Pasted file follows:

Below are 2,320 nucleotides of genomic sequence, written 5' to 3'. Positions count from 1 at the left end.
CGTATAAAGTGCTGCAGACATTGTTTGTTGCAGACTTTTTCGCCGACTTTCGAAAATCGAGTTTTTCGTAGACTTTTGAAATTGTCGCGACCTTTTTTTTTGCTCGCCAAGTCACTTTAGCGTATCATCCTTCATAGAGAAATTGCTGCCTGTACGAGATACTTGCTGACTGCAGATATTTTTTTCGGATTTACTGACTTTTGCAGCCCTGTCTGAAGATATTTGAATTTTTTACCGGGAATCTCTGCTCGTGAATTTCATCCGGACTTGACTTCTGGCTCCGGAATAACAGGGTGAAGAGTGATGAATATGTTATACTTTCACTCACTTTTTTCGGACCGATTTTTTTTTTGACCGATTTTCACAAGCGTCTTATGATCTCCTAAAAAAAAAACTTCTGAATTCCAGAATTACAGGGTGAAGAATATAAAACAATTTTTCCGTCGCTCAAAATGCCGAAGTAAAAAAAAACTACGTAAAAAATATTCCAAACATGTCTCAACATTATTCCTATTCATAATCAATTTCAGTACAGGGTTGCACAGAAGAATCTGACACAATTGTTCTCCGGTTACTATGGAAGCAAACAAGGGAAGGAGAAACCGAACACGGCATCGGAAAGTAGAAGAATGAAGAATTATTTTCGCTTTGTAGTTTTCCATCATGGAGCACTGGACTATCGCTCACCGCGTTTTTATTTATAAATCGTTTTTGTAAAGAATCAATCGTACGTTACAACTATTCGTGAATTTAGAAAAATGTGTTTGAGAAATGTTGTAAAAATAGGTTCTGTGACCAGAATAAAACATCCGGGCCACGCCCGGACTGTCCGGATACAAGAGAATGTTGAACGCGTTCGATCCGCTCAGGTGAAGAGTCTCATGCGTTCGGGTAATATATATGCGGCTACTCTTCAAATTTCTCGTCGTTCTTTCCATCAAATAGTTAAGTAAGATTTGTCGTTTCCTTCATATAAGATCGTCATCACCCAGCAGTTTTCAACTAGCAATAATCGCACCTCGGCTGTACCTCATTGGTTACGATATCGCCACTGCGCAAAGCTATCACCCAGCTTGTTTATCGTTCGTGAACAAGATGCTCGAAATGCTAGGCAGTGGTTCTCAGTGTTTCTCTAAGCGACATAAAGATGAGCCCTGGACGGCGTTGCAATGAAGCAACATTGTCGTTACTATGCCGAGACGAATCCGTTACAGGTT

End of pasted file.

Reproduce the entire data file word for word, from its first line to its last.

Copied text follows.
Below are 2,320 nucleotides of genomic sequence, written 5' to 3'. Positions count from 1 at the left end.
CGTATAAAGTGCTGCAGACATTGTTTGTTGCAGACTTTTTCGCCGACTTTCGAAAATCGAGTTTTTCGTAGACTTTTGAAATTGTCGCGACCTTTTTTTTTGCTCGCCAAGTCACTTTAGCGTATCATCCTTCATAGAGAAATTGCTGCCTGTACGAGATACTTGCTGACTGCAGATATTTTTTTCGGATTTACTGACTTTTGCAGCCCTGTCTGAAGATATTTGAATTTTTTACCGGGAATCTCTGCTCGTGAATTTCATCCGGACTTGACTTCTGGCTCCGGAATAACAGGGTGAAGAGTGATGAATATGTTATACTTTCACTCACTTTTTTCGGACCGATTTTTTTTTTGACCGATTTTCACAAGCGTCTTATGATCTCCTAAAAAAAAAACTTCTGAATTCCAGAATTACAGGGTGAAGAATATAAAACAATTTTTCCGTCGCTCAAAATGCCGAAGTAAAAAAAAACTACGTAAAAAATATTCCAAACATGTCTCAACATTATTCCTATTCATAATCAATTTCAGTACAGGGTTGCACAGAAGAATCTGACACAATTGTTCTCCGGTTACTATGGAAGCAAACAAGGGAAGGAGAAACCGAACACGGCATCGGAAAGTAGAAGAATGAAGAATTATTTTCGCTTTGTAGTTTTCCATCATGGAGCACTGGACTATCGCTCACCGCGTTTTTATTTATAAATCGTTTTTGTAAAGAATCAATCGTACGTTACAACTATTCGTGAATTTAGAAAAATGTGTTTGAGAAATGTTGTAAAAATAGGTTCTGTGACCAGAATAAAACATCCGGGCCACGCCCGGACTGTCCGGATACAAGAGAATGTTGAACGCGTTCGATCCGCTCAGGTGAAGAGTCTCATGCGTTCGGGTAATATATATGCGGCTACTCTTCAAATTTCTCGTCGTTCTTTCCATCAAATAGTTAAGTAAGATTTGTCGTTTCCTTCATATAAGATCGTCATCACCCAGCAGTTTTCAACTAGCAATAATCGCACCTCGGCTGTACCTCATTGGTTACGATATCGCCACTGCGCAAAGCTATCACCCAGCTTGTTTATCGTTCGTGAACAAGATGCTCGAAATGCTAGGCAGTGGTTCTCAGTGTTTCTCTAAGCGACATAAAGATGAGCCCTGGACGGCGTTGCAATGAAGCAACATTGTCGTTACTATGCCGAGACGAATCCGTTACAGGTT